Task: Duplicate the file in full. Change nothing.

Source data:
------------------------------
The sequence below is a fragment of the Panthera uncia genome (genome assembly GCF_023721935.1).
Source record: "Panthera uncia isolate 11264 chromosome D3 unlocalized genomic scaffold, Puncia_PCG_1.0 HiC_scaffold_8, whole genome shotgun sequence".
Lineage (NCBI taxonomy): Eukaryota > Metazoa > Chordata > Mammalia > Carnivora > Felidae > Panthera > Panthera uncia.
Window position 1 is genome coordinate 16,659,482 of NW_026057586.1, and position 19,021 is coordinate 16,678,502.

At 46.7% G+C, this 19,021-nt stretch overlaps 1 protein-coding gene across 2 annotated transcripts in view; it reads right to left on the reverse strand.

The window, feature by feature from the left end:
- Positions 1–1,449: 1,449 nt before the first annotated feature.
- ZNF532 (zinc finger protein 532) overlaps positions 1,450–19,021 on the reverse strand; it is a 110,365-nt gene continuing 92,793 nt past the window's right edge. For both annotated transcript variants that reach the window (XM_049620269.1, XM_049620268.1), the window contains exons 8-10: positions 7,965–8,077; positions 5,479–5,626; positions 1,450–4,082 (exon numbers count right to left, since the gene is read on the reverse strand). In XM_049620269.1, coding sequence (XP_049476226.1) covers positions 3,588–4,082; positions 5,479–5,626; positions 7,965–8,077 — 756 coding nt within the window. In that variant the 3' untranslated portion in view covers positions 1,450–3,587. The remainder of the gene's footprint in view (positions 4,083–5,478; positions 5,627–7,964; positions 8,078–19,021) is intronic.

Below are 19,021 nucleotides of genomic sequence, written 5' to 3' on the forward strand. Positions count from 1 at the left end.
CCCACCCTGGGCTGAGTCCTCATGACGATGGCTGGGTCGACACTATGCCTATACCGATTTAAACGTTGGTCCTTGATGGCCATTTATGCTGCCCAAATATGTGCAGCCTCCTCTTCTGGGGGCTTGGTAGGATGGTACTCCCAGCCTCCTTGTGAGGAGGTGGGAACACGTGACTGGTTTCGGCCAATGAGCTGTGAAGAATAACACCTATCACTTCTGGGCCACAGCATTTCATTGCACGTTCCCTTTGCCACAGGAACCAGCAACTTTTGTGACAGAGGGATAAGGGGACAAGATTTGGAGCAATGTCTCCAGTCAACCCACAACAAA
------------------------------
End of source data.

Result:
The sequence below is a fragment of the Panthera uncia genome (genome assembly GCF_023721935.1).
Source record: "Panthera uncia isolate 11264 chromosome D3 unlocalized genomic scaffold, Puncia_PCG_1.0 HiC_scaffold_8, whole genome shotgun sequence".
Lineage (NCBI taxonomy): Eukaryota > Metazoa > Chordata > Mammalia > Carnivora > Felidae > Panthera > Panthera uncia.
Window position 1 is genome coordinate 16,659,482 of NW_026057586.1, and position 19,021 is coordinate 16,678,502.

At 46.7% G+C, this 19,021-nt stretch overlaps 1 protein-coding gene across 2 annotated transcripts in view; it reads right to left on the reverse strand.

The window, feature by feature from the left end:
- Positions 1–1,449: 1,449 nt before the first annotated feature.
- ZNF532 (zinc finger protein 532) overlaps positions 1,450–19,021 on the reverse strand; it is a 110,365-nt gene continuing 92,793 nt past the window's right edge. For both annotated transcript variants that reach the window (XM_049620269.1, XM_049620268.1), the window contains exons 8-10: positions 7,965–8,077; positions 5,479–5,626; positions 1,450–4,082 (exon numbers count right to left, since the gene is read on the reverse strand). In XM_049620269.1, coding sequence (XP_049476226.1) covers positions 3,588–4,082; positions 5,479–5,626; positions 7,965–8,077 — 756 coding nt within the window. In that variant the 3' untranslated portion in view covers positions 1,450–3,587. The remainder of the gene's footprint in view (positions 4,083–5,478; positions 5,627–7,964; positions 8,078–19,021) is intronic.

Below are 19,021 nucleotides of genomic sequence, written 5' to 3' on the forward strand. Positions count from 1 at the left end.
CCCACCCTGGGCTGAGTCCTCATGACGATGGCTGGGTCGACACTATGCCTATACCGATTTAAACGTTGGTCCTTGATGGCCATTTATGCTGCCCAAATATGTGCAGCCTCCTCTTCTGGGGGCTTGGTAGGATGGTACTCCCAGCCTCCTTGTGAGGAGGTGGGAACACGTGACTGGTTTCGGCCAATGAGCTGTGAAGAATAACACCTATCACTTCTGGGCCACAGCATTTCATTGCACGTTCCCTTTGCCACAGGAACCAGCAACTTTTGTGACAGAGGGATAAGGGGACAAGATTTGGAGCAATGTCTCCAGTCAACCCACAACAAA